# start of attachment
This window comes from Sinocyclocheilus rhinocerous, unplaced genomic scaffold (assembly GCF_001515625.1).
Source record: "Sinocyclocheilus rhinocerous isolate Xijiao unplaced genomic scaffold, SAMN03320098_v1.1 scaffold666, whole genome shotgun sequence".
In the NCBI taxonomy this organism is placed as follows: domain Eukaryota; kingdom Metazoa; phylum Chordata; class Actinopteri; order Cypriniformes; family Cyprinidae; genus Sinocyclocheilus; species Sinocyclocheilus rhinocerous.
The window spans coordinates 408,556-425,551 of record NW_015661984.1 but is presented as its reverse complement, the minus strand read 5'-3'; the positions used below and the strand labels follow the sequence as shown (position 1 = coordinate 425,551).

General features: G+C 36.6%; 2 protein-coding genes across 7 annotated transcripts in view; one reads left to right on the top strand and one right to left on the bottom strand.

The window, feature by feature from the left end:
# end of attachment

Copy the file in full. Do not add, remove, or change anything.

This window comes from Sinocyclocheilus rhinocerous, unplaced genomic scaffold (assembly GCF_001515625.1).
Source record: "Sinocyclocheilus rhinocerous isolate Xijiao unplaced genomic scaffold, SAMN03320098_v1.1 scaffold666, whole genome shotgun sequence".
In the NCBI taxonomy this organism is placed as follows: domain Eukaryota; kingdom Metazoa; phylum Chordata; class Actinopteri; order Cypriniformes; family Cyprinidae; genus Sinocyclocheilus; species Sinocyclocheilus rhinocerous.
The window spans coordinates 408,556-425,551 of record NW_015661984.1 but is presented as its reverse complement, the minus strand read 5'-3'; the positions used below and the strand labels follow the sequence as shown (position 1 = coordinate 425,551).

General features: G+C 36.6%; 2 protein-coding genes across 7 annotated transcripts in view; one reads left to right on the top strand and one right to left on the bottom strand.

The window, feature by feature from the left end: